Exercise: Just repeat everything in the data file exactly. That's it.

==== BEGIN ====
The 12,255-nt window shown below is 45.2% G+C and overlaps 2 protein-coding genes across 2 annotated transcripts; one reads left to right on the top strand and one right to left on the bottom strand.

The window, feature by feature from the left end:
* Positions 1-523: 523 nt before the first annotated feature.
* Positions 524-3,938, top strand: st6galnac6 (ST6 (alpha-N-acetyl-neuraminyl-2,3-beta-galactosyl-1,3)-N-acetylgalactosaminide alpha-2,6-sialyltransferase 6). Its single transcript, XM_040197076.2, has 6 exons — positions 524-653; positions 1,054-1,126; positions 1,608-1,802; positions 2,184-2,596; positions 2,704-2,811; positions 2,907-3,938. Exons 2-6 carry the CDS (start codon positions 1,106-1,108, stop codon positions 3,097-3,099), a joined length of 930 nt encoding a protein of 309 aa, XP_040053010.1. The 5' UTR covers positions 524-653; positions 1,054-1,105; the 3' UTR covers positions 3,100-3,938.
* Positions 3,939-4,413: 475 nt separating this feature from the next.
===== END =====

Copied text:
The 12,255-nt window shown below is 45.2% G+C and overlaps 2 protein-coding genes across 2 annotated transcripts; one reads left to right on the top strand and one right to left on the bottom strand.

The window, feature by feature from the left end:
* Positions 1-523: 523 nt before the first annotated feature.
* Positions 524-3,938, top strand: st6galnac6 (ST6 (alpha-N-acetyl-neuraminyl-2,3-beta-galactosyl-1,3)-N-acetylgalactosaminide alpha-2,6-sialyltransferase 6). Its single transcript, XM_040197076.2, has 6 exons — positions 524-653; positions 1,054-1,126; positions 1,608-1,802; positions 2,184-2,596; positions 2,704-2,811; positions 2,907-3,938. Exons 2-6 carry the CDS (start codon positions 1,106-1,108, stop codon positions 3,097-3,099), a joined length of 930 nt encoding a protein of 309 aa, XP_040053010.1. The 5' UTR covers positions 524-653; positions 1,054-1,105; the 3' UTR covers positions 3,100-3,938.
* Positions 3,939-4,413: 475 nt separating this feature from the next.